The International Monetary Fund says in a February 23 report on the G20 finance ministers' meeting earlier this month that a two-speed global economy has left the West vulnerable to a weak recovery and emerging economies facing severe overheating.
The global economic recovery is advancing, the IMF says, albeit at an uneven pace; global GDP increased at a stronger-than-expected annualized rate of over 3.5% in the third quarter of 2010. "In G20 advanced economies, activity has moderated less than expected, but growth remains subdued and insufficient to significantly reduce still-high unemployment," it says. "In G20 emerging economies, growth remains robust, buoyed by strong domestic demand and the recovery of global trade, still-accommodative policy stances and resurgent capital flows. However, inflationary pressures are building, and there are emerging signs of overheating in some economies."
The inflationary pressures and risk of overheating in some of those emerging economies have been exacerbated by large capital flows and rising commodity prices. "A potentially steep correction of property prices in China have emerged as pertinent risks to the recovery," the IMF says.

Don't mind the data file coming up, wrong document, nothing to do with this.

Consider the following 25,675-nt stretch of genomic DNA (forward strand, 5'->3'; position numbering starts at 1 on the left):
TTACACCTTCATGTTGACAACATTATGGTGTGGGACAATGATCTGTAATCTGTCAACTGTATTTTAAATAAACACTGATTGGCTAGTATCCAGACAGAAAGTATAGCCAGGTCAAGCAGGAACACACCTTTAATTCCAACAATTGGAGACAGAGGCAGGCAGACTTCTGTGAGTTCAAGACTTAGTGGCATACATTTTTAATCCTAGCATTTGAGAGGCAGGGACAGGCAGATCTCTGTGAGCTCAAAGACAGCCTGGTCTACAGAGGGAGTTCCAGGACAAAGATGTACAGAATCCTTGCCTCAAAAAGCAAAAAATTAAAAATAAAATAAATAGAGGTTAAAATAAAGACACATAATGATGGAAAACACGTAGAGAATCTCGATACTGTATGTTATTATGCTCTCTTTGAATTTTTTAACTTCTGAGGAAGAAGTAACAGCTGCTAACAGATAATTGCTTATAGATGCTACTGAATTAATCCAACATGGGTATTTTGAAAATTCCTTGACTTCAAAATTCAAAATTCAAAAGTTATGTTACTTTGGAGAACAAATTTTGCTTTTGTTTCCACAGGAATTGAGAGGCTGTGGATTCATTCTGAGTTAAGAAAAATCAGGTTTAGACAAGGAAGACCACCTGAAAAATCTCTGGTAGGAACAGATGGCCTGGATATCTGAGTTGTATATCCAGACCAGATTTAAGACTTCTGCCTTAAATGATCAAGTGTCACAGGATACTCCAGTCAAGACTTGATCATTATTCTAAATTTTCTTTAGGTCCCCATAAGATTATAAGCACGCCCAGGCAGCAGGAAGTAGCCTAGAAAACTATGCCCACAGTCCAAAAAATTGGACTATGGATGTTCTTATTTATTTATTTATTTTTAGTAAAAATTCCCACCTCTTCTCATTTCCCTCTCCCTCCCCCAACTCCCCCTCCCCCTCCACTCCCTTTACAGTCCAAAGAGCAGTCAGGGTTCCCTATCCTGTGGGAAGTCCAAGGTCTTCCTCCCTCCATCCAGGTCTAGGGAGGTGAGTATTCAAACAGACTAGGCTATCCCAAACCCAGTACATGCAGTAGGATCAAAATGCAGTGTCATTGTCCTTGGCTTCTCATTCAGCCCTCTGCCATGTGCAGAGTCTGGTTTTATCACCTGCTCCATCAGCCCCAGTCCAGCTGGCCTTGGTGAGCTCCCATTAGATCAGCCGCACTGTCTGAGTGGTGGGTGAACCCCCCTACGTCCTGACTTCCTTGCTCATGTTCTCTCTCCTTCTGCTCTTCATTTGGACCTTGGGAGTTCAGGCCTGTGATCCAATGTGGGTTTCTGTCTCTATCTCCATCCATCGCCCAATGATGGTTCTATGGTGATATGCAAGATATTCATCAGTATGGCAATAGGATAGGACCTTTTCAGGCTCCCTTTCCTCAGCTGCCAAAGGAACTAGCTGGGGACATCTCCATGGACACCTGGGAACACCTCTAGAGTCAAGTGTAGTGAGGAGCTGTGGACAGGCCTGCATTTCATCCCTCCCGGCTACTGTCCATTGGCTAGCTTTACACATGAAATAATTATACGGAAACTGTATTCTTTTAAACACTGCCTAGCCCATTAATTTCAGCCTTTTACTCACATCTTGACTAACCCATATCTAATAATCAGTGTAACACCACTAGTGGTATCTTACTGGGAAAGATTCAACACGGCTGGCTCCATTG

In the developed markets, strains resulting from sovereign and banking sector risks in the more unstable parts of the Eurozone, those countries dubbed the PIIGS, pose a significant risk to the recovery in the region and possibly beyond. "Another downside risk stems from insufficient progress in developing medium-term fiscal consolidation plans, especially in the United States and Japan," it says.
To help reduce global imbalances, it says that for "G20 emerging economies, the key policy challenge is to keep overheating pressures in check and respond appropriately to capital inflows. In key surplus economies, overheating pressures can be alleviated by permitting currency appreciation, facilitating a healthy rebalancing from external to internal demand."
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